Controlling public access to employee only spaces

 

By: Libby Reed

Risk Solutions Specialist

 

Some businesses have a retail space that is open to the public along with storage rooms or warehouse areas, such as furniture stores. When these two areas are located in the same building or on the same property, business owners may find that keeping patrons from accessing employee-only spaces can be challenging. Several potential hazards become apparent when a customer or non-employee enters an area not meant for public access, including:

  • Injuries, such as slips, trips, and falls
  • Theft of merchandise
  • Damage to equipment or materials
  • Access to private documents or other sensitive information
  • Safety and well-being of employees

Storage or warehouse spaces can contain hazards that retail areas designed for public access do not; there is often special equipment and other items that require training and experience, meaning that employees may safely work in that area if they have received proper training. However, when a patron unfamiliar with the facility’s layout, unaware of the hazards present, and unauthorized enters the space, the risk of loss increases.

Business owners can take steps to help prevent and mitigate hazards associated with the public accessing employee-only areas. The following list does not include all controls necessary to secure your business, so please seek legal counsel or professional services to help protect your business.

Tips to secure employee-only spaces

  • Display signage outside any door or entryway to the secure area indicating that access is for “employees only.”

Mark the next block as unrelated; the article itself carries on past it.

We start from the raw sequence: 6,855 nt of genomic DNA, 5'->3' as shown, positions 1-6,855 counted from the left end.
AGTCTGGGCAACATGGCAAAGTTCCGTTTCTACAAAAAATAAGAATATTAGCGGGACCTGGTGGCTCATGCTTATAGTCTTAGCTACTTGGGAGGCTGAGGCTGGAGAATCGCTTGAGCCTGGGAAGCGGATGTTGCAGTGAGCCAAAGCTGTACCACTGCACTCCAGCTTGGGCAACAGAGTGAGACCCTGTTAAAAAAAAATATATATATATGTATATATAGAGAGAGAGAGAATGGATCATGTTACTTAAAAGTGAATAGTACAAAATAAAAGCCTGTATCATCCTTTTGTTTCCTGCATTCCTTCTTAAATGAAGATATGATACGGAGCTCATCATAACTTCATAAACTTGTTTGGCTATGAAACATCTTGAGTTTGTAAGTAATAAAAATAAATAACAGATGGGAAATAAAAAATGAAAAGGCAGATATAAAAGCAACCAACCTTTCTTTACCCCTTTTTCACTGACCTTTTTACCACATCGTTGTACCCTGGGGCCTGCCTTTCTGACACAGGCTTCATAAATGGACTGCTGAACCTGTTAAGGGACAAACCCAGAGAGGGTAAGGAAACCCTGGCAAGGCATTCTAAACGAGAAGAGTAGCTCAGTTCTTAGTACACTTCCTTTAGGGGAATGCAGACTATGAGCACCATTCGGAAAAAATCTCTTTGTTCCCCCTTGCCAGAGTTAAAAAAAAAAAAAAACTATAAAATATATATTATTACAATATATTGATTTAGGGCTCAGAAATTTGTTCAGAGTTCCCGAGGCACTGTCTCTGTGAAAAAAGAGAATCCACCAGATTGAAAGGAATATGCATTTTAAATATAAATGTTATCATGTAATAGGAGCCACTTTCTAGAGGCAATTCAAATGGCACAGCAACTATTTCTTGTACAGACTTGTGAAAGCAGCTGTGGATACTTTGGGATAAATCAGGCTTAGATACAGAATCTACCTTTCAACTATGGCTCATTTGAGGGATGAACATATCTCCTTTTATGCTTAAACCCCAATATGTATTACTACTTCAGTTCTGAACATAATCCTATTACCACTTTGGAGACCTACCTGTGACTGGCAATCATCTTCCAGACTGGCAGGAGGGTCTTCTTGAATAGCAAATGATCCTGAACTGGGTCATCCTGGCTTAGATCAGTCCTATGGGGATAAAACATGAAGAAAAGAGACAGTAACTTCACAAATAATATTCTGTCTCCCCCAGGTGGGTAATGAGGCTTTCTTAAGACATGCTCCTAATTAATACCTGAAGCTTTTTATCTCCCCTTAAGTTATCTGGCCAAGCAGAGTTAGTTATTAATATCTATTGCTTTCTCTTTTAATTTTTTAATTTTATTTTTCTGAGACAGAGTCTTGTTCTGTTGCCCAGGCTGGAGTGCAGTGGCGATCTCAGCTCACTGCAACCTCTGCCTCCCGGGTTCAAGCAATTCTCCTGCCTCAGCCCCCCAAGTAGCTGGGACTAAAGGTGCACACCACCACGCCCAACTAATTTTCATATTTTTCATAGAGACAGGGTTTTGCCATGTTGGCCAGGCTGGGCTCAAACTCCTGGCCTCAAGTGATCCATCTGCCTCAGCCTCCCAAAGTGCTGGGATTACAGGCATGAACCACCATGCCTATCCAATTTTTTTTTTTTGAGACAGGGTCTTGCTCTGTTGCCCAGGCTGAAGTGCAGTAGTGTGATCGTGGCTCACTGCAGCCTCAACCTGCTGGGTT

• Secure doors or entryways so that a key, scannable keycard, or passcode entered into a keypad is required for access. However, ensure that emergency exit doors are accessible at all times.
  • Install surveillance cameras inside and outside of the restricted area.
  • Implement further controls to secure private documents and sensitive information within the restricted area.
  • Train employees on all security measures and provide a point of contact if unauthorized access were to occur.

Sources:

https://www.mitrefinch.co.uk/blog/workforce-management/how-to-prevent-unauthorised-access-to-your-building/

https://www.inc.com/operations/guide-to-access-control-systems.html

 

This document is intended for general information purposes only, and should not be construed as advice or opinions on any specific facts or circumstances. The content of this document is made available on an “as is” basis, without warranty of any kind. This document can’t be assumed to contain every acceptable safety and compliance procedures or that additional procedures might not be appropriate under the circumstances. Markel does not guarantee that this information is or can be relied on for compliance with any law or regulation, assurance against preventable losses, or freedom from legal liability. This publication is not intended to be legal, underwriting, or any other type of professional advice. Persons requiring advice should consult an independent adviser.  Markel does not guarantee any particular outcome and makes no commitment to update any information herein, or remove any items that are no longer accurate or complete. Furthermore, Markel does not assume any liability to any person or organization for loss or damage caused by or resulting from any reliance placed on that content.

*Markel Specialty is a business division of Markel Service, Incorporated, the underwriting  manager for the Markel affiliated insurance companies.
© 2022 Markel Service, Incorporated.  All rights reserved. 
Was this helpful?